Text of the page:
Crude oil is no exception, and depending who you listen to, break even prices for new oil fields range between 70 to 90 dollar per barrel, which means that if the price goes below 70 dollars, companies will stop investing to add capacity and in the long run, prices will have to go lower. It's almost a no brainer.

Another long term advantage with crude oil is that global reserves are declining, and it looks like we may have reached conventional peak oil in 2005. At some point, new technologies such as oil shale and fracking, as well as a better use of natural gas, will eventually put a ceiling on how high crude oil price will be. In the meantime, it's probably wise to prudently buy crude oil between $70 and $90, and buy aggressively if it falls below $70. As long as you don't use leverage you should be just fine.

Jim Rogers has recently been interviewed on Oilprice.com, where I gave his outlook for crude oil.
Here are the key points:
  • Crude oil is in a correction, because of the economy, Saudi Arabia might try to help Obama get re-elected, and JP Morgan may have unauthorized positions they're having to liquidate.
  • $40 crude oil is possible, but that would just setting up crude oil for an even more bullish scenario for the duration of the bull market.
  • If natural gas stays this low compared to oil prices, it does give an incentive to develop natural gas powered vehicles.  Is it going to end the use of oil, combustion engines? Probably not any time soon. Someday it could, but someday is a long way away.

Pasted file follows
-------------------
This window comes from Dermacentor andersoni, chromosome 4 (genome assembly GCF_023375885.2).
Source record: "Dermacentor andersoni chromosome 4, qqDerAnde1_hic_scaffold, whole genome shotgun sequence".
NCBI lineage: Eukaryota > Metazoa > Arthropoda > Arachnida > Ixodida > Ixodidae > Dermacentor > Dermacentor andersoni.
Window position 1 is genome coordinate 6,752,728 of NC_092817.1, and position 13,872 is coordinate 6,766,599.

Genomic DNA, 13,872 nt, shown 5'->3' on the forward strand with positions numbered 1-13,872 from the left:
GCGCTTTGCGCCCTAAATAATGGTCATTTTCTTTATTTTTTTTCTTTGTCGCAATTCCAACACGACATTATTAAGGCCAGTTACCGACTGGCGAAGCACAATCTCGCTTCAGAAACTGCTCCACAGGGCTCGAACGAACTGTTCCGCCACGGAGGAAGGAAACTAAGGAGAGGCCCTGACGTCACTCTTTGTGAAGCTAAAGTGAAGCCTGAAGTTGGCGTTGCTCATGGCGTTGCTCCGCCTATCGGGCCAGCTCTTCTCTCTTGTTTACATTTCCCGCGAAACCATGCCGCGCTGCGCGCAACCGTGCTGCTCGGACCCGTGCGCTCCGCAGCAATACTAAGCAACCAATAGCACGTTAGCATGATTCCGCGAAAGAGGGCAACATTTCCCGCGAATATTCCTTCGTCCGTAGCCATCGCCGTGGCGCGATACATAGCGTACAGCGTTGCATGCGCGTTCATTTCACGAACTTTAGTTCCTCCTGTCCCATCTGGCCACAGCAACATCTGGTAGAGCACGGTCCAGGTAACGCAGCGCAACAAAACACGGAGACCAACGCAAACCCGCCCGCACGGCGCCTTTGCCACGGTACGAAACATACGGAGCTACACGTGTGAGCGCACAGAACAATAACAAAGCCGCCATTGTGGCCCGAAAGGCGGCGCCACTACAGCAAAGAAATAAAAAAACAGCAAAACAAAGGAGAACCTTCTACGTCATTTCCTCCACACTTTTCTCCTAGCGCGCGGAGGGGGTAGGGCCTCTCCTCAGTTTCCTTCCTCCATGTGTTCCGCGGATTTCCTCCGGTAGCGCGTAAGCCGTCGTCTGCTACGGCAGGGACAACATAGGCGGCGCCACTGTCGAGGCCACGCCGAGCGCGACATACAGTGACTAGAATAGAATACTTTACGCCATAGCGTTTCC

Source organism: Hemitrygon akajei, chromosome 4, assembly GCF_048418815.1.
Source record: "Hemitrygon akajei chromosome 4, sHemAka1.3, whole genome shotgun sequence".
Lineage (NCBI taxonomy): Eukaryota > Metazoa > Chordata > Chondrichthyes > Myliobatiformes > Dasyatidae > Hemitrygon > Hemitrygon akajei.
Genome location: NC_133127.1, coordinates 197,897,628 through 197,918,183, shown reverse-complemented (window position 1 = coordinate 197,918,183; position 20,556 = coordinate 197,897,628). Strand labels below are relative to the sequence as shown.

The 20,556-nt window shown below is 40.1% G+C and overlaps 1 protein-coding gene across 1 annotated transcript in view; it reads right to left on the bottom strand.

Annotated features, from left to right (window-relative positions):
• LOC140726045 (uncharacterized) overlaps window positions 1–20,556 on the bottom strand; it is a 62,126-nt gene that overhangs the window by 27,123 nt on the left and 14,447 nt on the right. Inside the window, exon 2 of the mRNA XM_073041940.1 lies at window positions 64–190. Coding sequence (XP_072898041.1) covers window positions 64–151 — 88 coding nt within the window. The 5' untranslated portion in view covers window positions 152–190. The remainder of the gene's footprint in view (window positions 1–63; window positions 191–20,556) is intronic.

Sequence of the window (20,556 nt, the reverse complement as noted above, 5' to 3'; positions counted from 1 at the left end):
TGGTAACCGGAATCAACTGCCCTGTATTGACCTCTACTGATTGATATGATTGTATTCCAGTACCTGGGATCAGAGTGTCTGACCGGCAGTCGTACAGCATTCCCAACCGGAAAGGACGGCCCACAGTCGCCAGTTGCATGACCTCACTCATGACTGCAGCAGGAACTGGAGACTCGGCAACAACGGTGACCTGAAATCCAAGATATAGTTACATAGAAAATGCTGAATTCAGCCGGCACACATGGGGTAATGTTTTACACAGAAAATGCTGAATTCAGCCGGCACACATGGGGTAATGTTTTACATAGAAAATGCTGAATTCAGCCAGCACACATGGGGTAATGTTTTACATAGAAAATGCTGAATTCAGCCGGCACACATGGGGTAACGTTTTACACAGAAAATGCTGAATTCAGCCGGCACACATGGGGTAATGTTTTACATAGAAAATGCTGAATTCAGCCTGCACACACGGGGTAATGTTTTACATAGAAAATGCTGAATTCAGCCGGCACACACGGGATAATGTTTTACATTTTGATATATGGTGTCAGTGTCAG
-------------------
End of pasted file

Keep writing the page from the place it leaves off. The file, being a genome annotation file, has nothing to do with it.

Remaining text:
• Iran and Iraq appears to get closer together which could eventually have an effect on the market
  • He does not know enough about shale gas to comment about it, but said it won't have a serious impact for years to come.
If crude oil is such a good long term investment opportunity, how do we invest into it?

First, unless you plan to trade for a few weeks or months, do not buy USO, it's a terrible long term invesmtent due to high cost and contango effect. You could invest in futures, but it's not for everyone. They best way could be to invest in companies such as TOTAL or BP for the next few years, but in the end due to declining reserves, and demand destruction, profits may fall even if prices go up. Instead of only buying crude oil, you may consider investing in an ETF tracking commodities index such as RJI. Since other commodities are also indirectly subject to the price of crude oil, RJI has about 40% crude oil exposure (WTI and Brent) and seems to suffer from less decay.

Saturday, June 30, 2012

Marc Faber July 2012 Market Commentary

Marc Faber has just released the July 2012 market commentary on the gloomboomdoom.com website.

This month report is entitled "We are most deeply asleep at the Switch when we believe to control all Switches" where he discusses investors overconfidence both on the long and short side, and the lack of diversification that may result due to this overconfidence.

He explains that investors should consider carefully that win/win transactions are far less common than win/lose transactions, and usually, either the buyer or the seller makes a big mistake. In order to be successful, you have to make sure that you do not make that big mistake.

There is just one attachment to this monthly market commentary (MMC):
  • “Money Illusion and Why the ‘Bond Bubble’ Must Burst.” by Michael A. Gayed,Chief Investment Strategist at Pension Partners, LLC